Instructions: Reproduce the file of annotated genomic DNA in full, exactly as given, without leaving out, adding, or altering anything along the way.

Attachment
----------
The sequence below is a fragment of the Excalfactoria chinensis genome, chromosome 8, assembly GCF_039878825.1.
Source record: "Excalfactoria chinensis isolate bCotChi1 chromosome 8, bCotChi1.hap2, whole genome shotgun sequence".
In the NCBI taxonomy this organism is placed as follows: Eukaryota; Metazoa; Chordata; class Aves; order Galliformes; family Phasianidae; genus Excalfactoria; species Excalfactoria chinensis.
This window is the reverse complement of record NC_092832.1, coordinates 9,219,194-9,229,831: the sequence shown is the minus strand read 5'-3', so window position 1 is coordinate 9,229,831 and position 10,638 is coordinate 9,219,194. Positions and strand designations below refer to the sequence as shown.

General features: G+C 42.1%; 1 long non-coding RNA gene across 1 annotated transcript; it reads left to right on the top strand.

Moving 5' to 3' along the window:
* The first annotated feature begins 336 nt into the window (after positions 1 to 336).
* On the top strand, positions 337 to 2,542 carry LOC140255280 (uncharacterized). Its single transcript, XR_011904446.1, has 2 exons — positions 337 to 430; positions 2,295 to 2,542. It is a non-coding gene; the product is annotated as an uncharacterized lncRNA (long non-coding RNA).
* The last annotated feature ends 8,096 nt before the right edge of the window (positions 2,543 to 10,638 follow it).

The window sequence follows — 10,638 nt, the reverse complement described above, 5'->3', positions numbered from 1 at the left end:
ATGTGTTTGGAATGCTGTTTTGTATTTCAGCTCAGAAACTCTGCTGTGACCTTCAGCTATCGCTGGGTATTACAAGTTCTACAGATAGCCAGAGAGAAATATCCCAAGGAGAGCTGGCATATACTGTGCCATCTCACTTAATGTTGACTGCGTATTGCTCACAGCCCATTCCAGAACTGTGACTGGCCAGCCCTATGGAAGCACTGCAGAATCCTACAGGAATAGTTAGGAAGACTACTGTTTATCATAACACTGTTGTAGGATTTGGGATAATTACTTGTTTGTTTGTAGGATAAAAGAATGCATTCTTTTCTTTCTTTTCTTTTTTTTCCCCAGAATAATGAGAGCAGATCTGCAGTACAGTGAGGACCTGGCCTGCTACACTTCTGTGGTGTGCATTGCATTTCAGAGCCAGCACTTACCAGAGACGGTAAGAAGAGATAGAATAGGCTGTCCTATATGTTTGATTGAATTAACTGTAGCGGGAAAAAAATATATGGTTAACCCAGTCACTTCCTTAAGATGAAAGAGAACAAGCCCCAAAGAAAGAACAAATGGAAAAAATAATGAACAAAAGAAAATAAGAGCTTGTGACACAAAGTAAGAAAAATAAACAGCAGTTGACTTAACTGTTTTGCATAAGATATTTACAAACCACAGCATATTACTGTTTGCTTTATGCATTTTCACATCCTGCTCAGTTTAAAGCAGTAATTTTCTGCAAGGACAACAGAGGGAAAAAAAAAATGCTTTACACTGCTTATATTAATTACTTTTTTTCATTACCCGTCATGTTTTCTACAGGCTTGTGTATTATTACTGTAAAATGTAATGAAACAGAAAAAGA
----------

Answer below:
The sequence below is a fragment of the Excalfactoria chinensis genome, chromosome 8, assembly GCF_039878825.1.
Source record: "Excalfactoria chinensis isolate bCotChi1 chromosome 8, bCotChi1.hap2, whole genome shotgun sequence".
In the NCBI taxonomy this organism is placed as follows: Eukaryota; Metazoa; Chordata; class Aves; order Galliformes; family Phasianidae; genus Excalfactoria; species Excalfactoria chinensis.
This window is the reverse complement of record NC_092832.1, coordinates 9,219,194-9,229,831: the sequence shown is the minus strand read 5'-3', so window position 1 is coordinate 9,229,831 and position 10,638 is coordinate 9,219,194. Positions and strand designations below refer to the sequence as shown.

General features: G+C 42.1%; 1 long non-coding RNA gene across 1 annotated transcript; it reads left to right on the top strand.

Moving 5' to 3' along the window:
* The first annotated feature begins 336 nt into the window (after positions 1 to 336).
* On the top strand, positions 337 to 2,542 carry LOC140255280 (uncharacterized). Its single transcript, XR_011904446.1, has 2 exons — positions 337 to 430; positions 2,295 to 2,542. It is a non-coding gene; the product is annotated as an uncharacterized lncRNA (long non-coding RNA).
* The last annotated feature ends 8,096 nt before the right edge of the window (positions 2,543 to 10,638 follow it).

The window sequence follows — 10,638 nt, the reverse complement described above, 5'->3', positions numbered from 1 at the left end:
ATGTGTTTGGAATGCTGTTTTGTATTTCAGCTCAGAAACTCTGCTGTGACCTTCAGCTATCGCTGGGTATTACAAGTTCTACAGATAGCCAGAGAGAAATATCCCAAGGAGAGCTGGCATATACTGTGCCATCTCACTTAATGTTGACTGCGTATTGCTCACAGCCCATTCCAGAACTGTGACTGGCCAGCCCTATGGAAGCACTGCAGAATCCTACAGGAATAGTTAGGAAGACTACTGTTTATCATAACACTGTTGTAGGATTTGGGATAATTACTTGTTTGTTTGTAGGATAAAAGAATGCATTCTTTTCTTTCTTTTCTTTTTTTTCCCCAGAATAATGAGAGCAGATCTGCAGTACAGTGAGGACCTGGCCTGCTACACTTCTGTGGTGTGCATTGCATTTCAGAGCCAGCACTTACCAGAGACGGTAAGAAGAGATAGAATAGGCTGTCCTATATGTTTGATTGAATTAACTGTAGCGGGAAAAAAATATATGGTTAACCCAGTCACTTCCTTAAGATGAAAGAGAACAAGCCCCAAAGAAAGAACAAATGGAAAAAATAATGAACAAAAGAAAATAAGAGCTTGTGACACAAAGTAAGAAAAATAAACAGCAGTTGACTTAACTGTTTTGCATAAGATATTTACAAACCACAGCATATTACTGTTTGCTTTATGCATTTTCACATCCTGCTCAGTTTAAAGCAGTAATTTTCTGCAAGGACAACAGAGGGAAAAAAAAAATGCTTTACACTGCTTATATTAATTACTTTTTTTCATTACCCGTCATGTTTTCTACAGGCTTGTGTATTATTACTGTAAAATGTAATGAAACAGAAAAAGA